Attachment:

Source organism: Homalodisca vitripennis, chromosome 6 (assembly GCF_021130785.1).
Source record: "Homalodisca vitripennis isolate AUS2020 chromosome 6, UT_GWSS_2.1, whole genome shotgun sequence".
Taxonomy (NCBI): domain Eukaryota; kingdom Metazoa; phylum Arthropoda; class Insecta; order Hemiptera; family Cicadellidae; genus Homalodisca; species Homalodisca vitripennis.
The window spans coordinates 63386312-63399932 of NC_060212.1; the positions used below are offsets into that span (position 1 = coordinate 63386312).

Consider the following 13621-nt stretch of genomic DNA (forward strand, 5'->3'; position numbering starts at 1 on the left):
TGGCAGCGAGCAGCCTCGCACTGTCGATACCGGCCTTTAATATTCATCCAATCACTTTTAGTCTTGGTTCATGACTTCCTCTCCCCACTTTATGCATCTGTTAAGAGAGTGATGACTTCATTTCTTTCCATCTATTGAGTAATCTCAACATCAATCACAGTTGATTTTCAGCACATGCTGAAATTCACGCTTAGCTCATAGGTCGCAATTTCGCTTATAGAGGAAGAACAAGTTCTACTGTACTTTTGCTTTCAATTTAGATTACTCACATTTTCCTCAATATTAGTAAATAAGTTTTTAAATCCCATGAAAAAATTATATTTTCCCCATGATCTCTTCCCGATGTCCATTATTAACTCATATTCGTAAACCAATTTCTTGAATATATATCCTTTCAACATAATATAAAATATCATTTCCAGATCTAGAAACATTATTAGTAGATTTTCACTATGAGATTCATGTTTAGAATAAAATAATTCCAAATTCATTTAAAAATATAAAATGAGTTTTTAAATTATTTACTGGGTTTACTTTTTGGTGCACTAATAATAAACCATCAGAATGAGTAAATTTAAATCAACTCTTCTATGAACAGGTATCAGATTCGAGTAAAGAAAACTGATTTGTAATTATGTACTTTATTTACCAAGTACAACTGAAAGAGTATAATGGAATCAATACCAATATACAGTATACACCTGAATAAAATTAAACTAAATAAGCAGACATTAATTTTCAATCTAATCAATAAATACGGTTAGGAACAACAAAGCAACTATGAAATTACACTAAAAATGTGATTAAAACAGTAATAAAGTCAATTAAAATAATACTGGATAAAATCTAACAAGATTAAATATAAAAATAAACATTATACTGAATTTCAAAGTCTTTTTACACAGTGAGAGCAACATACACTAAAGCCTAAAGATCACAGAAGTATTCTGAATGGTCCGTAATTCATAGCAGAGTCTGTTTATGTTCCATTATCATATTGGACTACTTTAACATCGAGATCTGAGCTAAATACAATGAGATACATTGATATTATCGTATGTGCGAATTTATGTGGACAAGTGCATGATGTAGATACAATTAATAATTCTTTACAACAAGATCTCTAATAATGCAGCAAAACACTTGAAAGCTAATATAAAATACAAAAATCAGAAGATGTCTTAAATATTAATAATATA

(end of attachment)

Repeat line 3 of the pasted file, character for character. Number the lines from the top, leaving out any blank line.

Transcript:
Taxonomy (NCBI): domain Eukaryota; kingdom Metazoa; phylum Arthropoda; class Insecta; order Hemiptera; family Cicadellidae; genus Homalodisca; species Homalodisca vitripennis.